It has been called a ‘groundbreaking way to stop vast areas of rainforest from being destroyed’1.
For the Awajun communities of Huaracayo and Urakuza, it’s increasingly being known as a sustainable way to make an income that works with, not against, their forest.
Inga, a nitrogen-fixing tree thrives in the warm, damp conditions of the Peruvian Amazon. And when planted in alleys, inga trees provide shade, outcompete invasive weeds and, over time, restore degraded soils. These alleys of inga also provide optimum growing conditions for other crops like cacao, turmeric, peanuts and the lucrative ‘plant of gold’, black pepper, to thrive.
Cool Earth sponsored Marin and Felix to travel from Urakuza to visit the Inga Foundation in Honduras. They returned with some example plants, enthused and full of knowledge to share their newly learned skills with the wider community.
But it took time, and dedication, for them to convince some community members to give inga a go. Some were hesitant to move away from traditional methods of slash and burn, seeing intercropping as too time-consuming and complex to implement.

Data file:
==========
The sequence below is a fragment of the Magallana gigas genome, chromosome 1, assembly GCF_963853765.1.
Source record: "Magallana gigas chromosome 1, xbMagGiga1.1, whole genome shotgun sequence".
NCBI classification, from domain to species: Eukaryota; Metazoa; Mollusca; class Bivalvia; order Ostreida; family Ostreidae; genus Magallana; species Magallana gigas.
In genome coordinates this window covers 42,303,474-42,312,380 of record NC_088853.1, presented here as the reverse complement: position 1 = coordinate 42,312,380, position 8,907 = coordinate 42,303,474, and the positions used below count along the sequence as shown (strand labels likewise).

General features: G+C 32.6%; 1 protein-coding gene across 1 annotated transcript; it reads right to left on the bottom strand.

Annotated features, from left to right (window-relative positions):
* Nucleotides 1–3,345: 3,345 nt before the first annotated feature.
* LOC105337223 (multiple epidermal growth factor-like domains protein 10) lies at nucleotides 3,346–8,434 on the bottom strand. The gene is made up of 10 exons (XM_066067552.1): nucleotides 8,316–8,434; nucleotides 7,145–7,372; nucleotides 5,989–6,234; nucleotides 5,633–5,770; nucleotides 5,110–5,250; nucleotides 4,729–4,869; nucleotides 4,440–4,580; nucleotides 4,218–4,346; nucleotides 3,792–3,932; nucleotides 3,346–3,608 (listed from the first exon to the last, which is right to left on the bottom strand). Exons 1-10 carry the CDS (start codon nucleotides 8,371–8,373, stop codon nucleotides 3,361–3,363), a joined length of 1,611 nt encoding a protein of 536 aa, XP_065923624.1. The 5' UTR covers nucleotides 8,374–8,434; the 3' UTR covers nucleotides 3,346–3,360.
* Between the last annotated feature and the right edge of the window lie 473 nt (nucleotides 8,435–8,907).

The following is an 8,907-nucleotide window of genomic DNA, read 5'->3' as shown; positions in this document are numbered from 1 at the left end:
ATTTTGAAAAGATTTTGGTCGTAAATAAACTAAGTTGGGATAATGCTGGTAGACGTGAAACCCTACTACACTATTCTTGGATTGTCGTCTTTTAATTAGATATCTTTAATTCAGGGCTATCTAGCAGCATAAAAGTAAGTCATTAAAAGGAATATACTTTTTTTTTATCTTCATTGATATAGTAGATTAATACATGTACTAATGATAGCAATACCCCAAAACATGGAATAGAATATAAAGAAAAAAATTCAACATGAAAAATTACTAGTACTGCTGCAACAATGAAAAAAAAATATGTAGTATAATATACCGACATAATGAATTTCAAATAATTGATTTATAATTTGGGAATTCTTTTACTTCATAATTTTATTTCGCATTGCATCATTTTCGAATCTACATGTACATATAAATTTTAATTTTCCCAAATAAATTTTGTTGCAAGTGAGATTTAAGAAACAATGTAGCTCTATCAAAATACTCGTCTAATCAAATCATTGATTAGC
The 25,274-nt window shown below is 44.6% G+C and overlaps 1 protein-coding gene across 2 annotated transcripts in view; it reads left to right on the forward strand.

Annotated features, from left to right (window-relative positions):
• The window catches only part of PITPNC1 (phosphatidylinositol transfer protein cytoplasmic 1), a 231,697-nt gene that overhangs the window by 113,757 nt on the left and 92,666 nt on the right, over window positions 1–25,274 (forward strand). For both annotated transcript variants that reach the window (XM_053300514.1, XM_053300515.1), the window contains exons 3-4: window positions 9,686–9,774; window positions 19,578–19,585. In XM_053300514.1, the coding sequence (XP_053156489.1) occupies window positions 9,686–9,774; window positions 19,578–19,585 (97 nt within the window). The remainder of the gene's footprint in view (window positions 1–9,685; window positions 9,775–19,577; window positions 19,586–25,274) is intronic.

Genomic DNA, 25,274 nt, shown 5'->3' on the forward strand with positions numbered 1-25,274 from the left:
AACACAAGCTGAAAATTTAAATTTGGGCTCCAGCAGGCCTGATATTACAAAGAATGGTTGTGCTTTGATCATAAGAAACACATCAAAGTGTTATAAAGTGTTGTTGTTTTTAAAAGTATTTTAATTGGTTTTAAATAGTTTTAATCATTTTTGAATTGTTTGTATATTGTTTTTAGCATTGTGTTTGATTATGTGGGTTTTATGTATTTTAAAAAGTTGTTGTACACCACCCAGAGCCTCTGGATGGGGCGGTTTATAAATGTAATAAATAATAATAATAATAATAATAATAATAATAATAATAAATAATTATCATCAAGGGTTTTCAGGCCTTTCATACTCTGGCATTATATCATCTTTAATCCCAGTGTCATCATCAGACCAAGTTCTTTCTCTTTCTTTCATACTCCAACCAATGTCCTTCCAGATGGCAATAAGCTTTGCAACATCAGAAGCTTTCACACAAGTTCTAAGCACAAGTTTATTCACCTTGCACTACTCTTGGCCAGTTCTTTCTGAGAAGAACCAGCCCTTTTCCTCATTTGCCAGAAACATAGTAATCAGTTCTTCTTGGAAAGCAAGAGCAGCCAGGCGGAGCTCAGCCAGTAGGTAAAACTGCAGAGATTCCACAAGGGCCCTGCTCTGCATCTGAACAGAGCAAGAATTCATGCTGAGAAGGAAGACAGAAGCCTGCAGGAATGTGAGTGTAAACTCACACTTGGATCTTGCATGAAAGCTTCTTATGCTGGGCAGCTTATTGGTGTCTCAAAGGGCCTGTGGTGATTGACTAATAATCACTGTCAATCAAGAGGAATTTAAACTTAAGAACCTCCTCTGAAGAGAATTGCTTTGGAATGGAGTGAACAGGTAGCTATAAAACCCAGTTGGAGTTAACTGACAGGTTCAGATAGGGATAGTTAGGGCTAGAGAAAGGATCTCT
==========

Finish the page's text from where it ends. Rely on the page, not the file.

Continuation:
A pivotal moment came last June. When the local Dads gathered to help build a fish pond for their local school, they also tried their hand at pruning the example inga trees. They soon realised that the method of alley cropping could give them a host of benefits. Maintenance is easy, other lucrative crops can be grown alongside, it can be a sustainable source of firewood and harvesting can be done close to their own houses.
“Inga is the way to mitigate excessive deforestation here.
Our children and the next generations have the right to a clean and pristine environment”
– Fernando Orrego Ipukui, Huaracayo, Inga Beneficiary
Since then, the number of individuals keen to try it out as a source of food and income has continued to grow and despite the unusually heavy rains, Marin and Felix have been busy providing support and training. The optimum temperature, rain and microorganisms in this part of the Peruvian Amazon, combined with inga, have restored degraded soils and topped them with a healthy layer of organic matter. The way the forest floor should be.
Next up will be to optimise these soils to grow short-cycled crops such as corn, tomatoes and cocoa. The recent hiring of an inga manager will help take this forward with the current 14 beneficiaries and encourage more families to get involved. The team hopes to replicate the success of inga across the Awajun partnerships, sharing knowledge and building capacity in other areas like the Asháninka.
With the potential to improve food security, provide a reliable source of income and reduce slash and burn agriculture, we look forward to the impact of inga continuing to grow.